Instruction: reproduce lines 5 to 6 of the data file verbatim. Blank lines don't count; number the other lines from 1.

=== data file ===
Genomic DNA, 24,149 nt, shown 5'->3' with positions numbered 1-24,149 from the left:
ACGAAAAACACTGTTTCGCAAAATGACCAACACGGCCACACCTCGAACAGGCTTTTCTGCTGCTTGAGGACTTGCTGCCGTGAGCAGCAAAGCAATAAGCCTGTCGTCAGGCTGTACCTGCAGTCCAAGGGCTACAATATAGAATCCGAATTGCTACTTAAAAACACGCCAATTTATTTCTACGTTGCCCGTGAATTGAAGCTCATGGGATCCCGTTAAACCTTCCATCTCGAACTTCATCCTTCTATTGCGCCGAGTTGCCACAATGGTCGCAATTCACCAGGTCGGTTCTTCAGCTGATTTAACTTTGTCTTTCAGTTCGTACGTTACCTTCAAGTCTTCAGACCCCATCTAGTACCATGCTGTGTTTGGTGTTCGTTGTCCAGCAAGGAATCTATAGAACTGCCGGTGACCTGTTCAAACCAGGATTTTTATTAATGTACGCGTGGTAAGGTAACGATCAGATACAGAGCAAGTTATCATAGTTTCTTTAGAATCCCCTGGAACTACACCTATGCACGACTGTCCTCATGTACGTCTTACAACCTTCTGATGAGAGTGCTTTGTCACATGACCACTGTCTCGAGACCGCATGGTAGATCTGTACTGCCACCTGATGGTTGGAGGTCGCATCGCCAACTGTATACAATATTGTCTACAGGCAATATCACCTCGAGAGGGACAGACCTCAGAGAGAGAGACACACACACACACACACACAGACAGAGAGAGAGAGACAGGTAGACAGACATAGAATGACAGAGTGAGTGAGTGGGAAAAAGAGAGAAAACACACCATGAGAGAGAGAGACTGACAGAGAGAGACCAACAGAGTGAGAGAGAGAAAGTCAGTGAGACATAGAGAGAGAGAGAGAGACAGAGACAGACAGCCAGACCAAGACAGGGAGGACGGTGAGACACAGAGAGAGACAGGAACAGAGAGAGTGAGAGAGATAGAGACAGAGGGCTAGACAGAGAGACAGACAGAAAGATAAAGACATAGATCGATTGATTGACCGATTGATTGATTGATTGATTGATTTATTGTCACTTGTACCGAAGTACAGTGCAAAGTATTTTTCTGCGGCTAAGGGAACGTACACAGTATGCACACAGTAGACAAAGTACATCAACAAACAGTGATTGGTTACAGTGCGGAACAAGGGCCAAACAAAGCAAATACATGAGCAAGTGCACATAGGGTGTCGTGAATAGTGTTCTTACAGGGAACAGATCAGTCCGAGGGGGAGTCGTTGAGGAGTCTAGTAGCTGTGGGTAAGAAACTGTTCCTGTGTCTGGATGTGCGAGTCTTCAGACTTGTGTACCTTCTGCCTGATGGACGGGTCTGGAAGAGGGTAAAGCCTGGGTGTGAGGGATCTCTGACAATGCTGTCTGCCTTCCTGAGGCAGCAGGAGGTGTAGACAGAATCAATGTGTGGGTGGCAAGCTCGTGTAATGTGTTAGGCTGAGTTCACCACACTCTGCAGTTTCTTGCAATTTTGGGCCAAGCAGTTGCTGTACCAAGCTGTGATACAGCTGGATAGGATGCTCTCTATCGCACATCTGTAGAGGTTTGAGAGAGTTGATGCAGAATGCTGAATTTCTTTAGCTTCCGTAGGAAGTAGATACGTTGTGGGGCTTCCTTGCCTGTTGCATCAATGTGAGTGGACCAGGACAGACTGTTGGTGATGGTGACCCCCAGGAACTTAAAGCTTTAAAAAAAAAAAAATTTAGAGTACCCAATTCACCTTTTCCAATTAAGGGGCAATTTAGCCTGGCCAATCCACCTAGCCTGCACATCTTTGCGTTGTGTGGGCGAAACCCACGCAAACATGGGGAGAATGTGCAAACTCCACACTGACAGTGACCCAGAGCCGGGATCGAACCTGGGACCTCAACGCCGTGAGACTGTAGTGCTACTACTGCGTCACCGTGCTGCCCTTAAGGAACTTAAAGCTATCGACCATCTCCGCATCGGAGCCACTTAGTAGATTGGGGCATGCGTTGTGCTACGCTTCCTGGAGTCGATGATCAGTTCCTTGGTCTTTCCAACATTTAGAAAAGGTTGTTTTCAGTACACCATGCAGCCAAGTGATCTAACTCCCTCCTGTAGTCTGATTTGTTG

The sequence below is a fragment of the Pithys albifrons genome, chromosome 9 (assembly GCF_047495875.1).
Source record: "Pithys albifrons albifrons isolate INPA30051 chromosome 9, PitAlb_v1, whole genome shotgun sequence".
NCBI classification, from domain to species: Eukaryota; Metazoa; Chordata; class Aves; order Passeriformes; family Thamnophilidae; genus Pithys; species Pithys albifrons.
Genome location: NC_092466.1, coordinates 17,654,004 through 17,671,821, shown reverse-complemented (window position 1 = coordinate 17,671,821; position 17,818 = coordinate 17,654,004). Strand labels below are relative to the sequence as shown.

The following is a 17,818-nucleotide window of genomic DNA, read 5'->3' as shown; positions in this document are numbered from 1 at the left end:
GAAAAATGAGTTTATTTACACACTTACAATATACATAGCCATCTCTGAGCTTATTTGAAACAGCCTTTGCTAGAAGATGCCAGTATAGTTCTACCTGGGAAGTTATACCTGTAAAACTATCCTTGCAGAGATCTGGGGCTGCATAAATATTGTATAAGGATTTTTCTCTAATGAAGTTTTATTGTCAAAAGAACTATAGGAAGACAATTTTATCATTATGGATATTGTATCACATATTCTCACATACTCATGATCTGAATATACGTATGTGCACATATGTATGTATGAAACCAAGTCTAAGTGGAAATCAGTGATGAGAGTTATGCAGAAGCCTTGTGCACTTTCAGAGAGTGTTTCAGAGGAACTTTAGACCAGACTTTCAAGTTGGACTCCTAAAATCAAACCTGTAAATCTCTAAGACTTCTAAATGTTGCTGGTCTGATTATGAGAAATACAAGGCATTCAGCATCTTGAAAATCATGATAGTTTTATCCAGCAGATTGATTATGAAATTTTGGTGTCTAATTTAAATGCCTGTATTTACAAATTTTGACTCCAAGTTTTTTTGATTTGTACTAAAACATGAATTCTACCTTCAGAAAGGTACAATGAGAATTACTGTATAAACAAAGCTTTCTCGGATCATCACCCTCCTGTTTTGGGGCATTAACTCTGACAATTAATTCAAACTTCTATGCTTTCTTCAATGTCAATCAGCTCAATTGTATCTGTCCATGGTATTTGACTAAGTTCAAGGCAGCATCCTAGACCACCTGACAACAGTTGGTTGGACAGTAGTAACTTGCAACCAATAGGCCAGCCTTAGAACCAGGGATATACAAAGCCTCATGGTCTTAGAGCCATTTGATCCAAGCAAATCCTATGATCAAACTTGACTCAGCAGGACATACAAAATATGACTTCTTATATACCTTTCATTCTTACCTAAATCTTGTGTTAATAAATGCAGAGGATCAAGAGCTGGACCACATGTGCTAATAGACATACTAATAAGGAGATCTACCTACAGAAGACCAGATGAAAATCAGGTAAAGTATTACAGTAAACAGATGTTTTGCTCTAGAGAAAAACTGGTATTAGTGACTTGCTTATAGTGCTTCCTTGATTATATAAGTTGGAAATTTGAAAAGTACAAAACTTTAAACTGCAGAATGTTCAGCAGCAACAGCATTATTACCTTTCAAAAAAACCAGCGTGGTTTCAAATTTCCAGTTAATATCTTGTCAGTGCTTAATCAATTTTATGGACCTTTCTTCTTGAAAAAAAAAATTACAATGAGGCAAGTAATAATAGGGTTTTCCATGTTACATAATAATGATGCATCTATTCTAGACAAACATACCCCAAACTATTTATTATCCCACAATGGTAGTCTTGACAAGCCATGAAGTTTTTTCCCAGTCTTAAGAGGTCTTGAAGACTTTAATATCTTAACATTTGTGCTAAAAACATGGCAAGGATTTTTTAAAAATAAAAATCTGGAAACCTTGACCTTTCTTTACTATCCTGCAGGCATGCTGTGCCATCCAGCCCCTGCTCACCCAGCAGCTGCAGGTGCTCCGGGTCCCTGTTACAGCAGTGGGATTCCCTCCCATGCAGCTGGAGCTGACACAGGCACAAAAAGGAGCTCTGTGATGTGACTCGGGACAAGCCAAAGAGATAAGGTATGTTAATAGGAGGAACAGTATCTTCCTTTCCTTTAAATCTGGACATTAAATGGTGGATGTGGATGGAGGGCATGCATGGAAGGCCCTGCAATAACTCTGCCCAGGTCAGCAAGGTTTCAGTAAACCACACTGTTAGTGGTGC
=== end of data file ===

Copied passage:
NCBI classification, from domain to species: Eukaryota; Metazoa; Chordata; class Aves; order Passeriformes; family Thamnophilidae; genus Pithys; species Pithys albifrons.
Genome location: NC_092466.1, coordinates 17,654,004 through 17,671,821, shown reverse-complemented (window position 1 = coordinate 17,671,821; position 17,818 = coordinate 17,654,004). Strand labels below are relative to the sequence as shown.